Courts treat the application notes and
commentary to the Sentencing Guidelines like an
agency's interpretation of its own rules. And Supreme
Court precedent in Stinson v. United States7
the Third Circuit had followed in both United States
v. Hightower8
and United States v. Glass9,10
said that
" commentary in the Guidelines Manual that interprets
or explains a guideline is authoritative unless it violates
the Constitution or a federal statute, or is inconsistent
with, or
a plainly erroneous
reading of, that
guideline. " 11 Under the reasoning of Stinson and its
Third Circuit offshoots, the District Court had properly
included Nasir's prior conviction for the inchoate crime
of attempt as a predicate offense.
But then the Supreme Court decided Kisor v. Wilkie.12
In addressing the deference given to administrative
agency interpretations of their own regulations, the
Kisor Court emphasized that deference is triggered and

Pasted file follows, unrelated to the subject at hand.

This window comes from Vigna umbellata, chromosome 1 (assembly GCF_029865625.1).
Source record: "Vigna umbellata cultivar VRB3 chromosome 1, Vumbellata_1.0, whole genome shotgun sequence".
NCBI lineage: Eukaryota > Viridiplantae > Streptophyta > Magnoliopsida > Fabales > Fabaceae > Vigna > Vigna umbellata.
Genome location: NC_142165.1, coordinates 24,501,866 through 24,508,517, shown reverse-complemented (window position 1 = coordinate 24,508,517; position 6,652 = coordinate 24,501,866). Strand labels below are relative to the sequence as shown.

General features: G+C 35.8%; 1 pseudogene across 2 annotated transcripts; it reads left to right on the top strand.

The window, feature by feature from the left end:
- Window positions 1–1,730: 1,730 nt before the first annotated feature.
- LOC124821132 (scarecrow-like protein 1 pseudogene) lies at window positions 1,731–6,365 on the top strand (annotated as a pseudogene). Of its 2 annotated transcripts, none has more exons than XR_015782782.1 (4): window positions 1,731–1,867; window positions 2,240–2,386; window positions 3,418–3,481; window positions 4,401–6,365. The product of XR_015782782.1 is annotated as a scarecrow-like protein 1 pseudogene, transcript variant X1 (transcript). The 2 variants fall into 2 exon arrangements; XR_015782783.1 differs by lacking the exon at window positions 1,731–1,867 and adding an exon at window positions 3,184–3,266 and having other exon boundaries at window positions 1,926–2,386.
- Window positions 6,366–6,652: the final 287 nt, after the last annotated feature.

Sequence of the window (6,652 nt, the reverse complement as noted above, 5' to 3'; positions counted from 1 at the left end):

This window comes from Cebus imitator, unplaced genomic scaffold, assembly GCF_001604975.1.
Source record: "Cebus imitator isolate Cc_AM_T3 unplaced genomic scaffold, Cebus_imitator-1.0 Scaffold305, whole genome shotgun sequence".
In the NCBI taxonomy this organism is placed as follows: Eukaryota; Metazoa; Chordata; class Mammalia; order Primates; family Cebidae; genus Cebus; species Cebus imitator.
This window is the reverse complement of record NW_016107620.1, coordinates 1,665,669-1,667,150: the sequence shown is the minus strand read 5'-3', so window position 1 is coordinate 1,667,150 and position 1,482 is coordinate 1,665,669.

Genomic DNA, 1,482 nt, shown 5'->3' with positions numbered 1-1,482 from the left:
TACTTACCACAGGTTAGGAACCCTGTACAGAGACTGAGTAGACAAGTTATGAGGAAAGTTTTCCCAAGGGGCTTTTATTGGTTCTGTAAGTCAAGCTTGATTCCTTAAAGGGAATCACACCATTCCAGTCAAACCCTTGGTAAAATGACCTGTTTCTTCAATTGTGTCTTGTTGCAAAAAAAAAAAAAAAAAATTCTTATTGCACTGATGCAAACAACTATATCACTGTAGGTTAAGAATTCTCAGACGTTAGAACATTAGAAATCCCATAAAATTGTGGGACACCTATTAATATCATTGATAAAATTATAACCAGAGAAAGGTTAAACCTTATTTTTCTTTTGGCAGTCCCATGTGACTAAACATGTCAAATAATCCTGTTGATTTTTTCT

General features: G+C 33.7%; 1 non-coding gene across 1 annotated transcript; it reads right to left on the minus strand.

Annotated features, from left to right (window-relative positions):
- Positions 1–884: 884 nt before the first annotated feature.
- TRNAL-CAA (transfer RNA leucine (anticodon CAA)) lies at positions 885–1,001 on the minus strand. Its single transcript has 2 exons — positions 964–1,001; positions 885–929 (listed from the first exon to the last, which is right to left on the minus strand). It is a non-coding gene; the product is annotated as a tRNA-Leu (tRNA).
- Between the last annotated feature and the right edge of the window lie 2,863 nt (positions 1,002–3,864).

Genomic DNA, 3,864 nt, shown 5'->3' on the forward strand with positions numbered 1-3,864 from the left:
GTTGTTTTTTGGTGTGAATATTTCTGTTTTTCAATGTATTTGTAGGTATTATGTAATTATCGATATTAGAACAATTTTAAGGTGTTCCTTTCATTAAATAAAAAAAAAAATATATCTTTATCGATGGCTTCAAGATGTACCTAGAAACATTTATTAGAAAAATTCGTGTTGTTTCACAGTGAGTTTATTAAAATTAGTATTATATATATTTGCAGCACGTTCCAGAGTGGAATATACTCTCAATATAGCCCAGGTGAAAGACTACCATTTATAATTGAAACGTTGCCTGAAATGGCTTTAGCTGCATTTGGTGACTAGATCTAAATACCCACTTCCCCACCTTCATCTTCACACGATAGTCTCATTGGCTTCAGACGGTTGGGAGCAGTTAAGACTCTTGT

applied only when a regulation is truly ambiguous.13
If the regulation is not ambiguous, no deference is
triggered; the regulation " then just means what it
means-and the court must give it effect, as the court
would any law. " 14
Based on Kisor's instruction to avoid
commentary and interpretation if there was " only
one reasonable construction of a regulation, " the
Nasir court concluded, for reasons of both statutory
construction and policy, that the Guideline definition
of " controlled substance offense " unambiguously did
not include inchoate crimes.15
Overruling its Hightower
line of precedent, the court concluded that inchoate
crimes are not included in § 4B1.2(b)'s definition of
" controlled substance offenses " and vacated Nasir's
sentence, remanding for resentencing without his
being classified as a career offender.16
As of April 15, 2021, at least three Circuits flatly
" Controlled substance offense " is defined in
§ 4B1.2(b) as " an offense under federal or state law,
punishable by imprisonment for a term exceeding one
year, that prohibits the manufacture, import, export,